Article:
“Brands are now part of the political ecosystem, whether they like it or not,” he told OBJ. “Our consumers have strong opinions, and they expect brands to align with those opinions. The difficulty for brands is that not all of our consumers have the same opinion. We find that on issues related to sustainability or diversity, we get blowback from both sides of the political spectrum. While we strive to do what we believe is right, just, and aligned with our brand purpose, we often find that comments on our social channels will split three ways: those who think we are on the right path, those who think we are not moving fast enough, and those who are offended by our stance.”
‘Get woke, go broke’
One brand that regularly sees its social and political stances go viral on social media and in the mainstream media is Patagonia. The company is renowned for its bold opinions on a variety of environmental and political issues.
A common refrain on social media is that if brands “get woke, they’ll go broke.” The thinking (up for plenty of debate) goes like this: If brands make their stances on political and cultural issues public, they’ll lose customers who disagree with those stances. Take a look at some of the comments on Wright’s YouTube video for proof.
Going broke hasn’t been the case with Patagonia, however, whose executives have publicly stated that revenues surge when the brand stands up for a cause. In 2018, then CEO Rose Marcario staunchly defended the company’s campaign against the Trump Administration’s attack on public lands.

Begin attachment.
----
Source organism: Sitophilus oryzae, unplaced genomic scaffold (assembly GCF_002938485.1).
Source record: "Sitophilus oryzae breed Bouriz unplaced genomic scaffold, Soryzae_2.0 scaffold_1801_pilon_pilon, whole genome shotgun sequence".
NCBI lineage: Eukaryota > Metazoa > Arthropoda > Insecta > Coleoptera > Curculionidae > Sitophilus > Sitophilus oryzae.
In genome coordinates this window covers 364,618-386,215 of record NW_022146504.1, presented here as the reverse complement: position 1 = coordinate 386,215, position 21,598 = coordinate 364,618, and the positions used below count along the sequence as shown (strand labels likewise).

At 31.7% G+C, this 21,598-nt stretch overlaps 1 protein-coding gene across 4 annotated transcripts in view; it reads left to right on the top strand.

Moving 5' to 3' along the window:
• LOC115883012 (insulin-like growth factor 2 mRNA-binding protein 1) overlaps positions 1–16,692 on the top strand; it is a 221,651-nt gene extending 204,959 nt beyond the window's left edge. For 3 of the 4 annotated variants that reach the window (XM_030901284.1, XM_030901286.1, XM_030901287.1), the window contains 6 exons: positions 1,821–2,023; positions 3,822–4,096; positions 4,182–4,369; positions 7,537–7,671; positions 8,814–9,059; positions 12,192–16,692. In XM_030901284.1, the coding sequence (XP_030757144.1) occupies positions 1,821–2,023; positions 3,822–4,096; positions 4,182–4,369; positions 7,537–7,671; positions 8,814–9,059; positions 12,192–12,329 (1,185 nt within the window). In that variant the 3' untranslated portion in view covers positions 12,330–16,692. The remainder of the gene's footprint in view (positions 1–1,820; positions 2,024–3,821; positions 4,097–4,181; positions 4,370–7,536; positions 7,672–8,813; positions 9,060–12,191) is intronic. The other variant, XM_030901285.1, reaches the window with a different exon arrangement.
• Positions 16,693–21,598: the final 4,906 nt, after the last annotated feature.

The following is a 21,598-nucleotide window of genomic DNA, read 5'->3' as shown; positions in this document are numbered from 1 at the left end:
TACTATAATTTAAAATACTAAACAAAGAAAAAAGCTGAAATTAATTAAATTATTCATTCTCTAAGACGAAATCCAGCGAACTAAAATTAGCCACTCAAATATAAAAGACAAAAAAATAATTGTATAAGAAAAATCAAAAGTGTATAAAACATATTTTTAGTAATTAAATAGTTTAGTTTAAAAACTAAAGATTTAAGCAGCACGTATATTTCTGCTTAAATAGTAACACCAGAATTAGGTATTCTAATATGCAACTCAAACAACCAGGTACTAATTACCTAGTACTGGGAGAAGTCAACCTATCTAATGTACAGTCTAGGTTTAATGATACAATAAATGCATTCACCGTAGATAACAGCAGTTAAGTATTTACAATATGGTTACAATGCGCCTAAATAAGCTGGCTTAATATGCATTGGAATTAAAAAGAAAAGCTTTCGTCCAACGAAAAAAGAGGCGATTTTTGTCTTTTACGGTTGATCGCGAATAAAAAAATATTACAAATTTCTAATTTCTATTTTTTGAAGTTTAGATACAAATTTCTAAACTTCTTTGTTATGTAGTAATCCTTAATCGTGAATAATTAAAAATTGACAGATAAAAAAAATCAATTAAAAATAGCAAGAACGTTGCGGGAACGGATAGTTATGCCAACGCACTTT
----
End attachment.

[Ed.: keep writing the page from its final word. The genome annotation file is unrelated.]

More recently, in a May 9 article, “Patagonia shows corporate activism is simpler than it looks,” current CEO Ryan Gellert told the Los Angeles Times, “People often ask, ‘Are you a for-profit business or are you an NGO?’ And the answer in my mind is yes; I think we’re some weird mashup of those two things. What we really are is a for-profit business, and we use the business to try to influence larger, more systemic issues.”
Patagonia is winning with consumers’ hearts as well as their wallets. A recent poll from Axios ranking the reputations of American companies named Patagonia the most credible business in the U.S., based on scores in seven categories: affinity, ethics, growth, products/services, citizenship, vision, and culture.
How much, if at all, Liberty’s campaign impacts The North Face’s financial outlook remains to be seen. VF will report fiscal Q1 sales in July, but it is coming off an exceptionally strong quarter in which companywide revenue improved 22.8 percent to $2.6 billion.
One advantage for the parent company is that it boasts a massive collection of assets, including its wide outdoor portfolio, which includes The North Face, Altra, Icebreaker, Smartwool, and Timberland.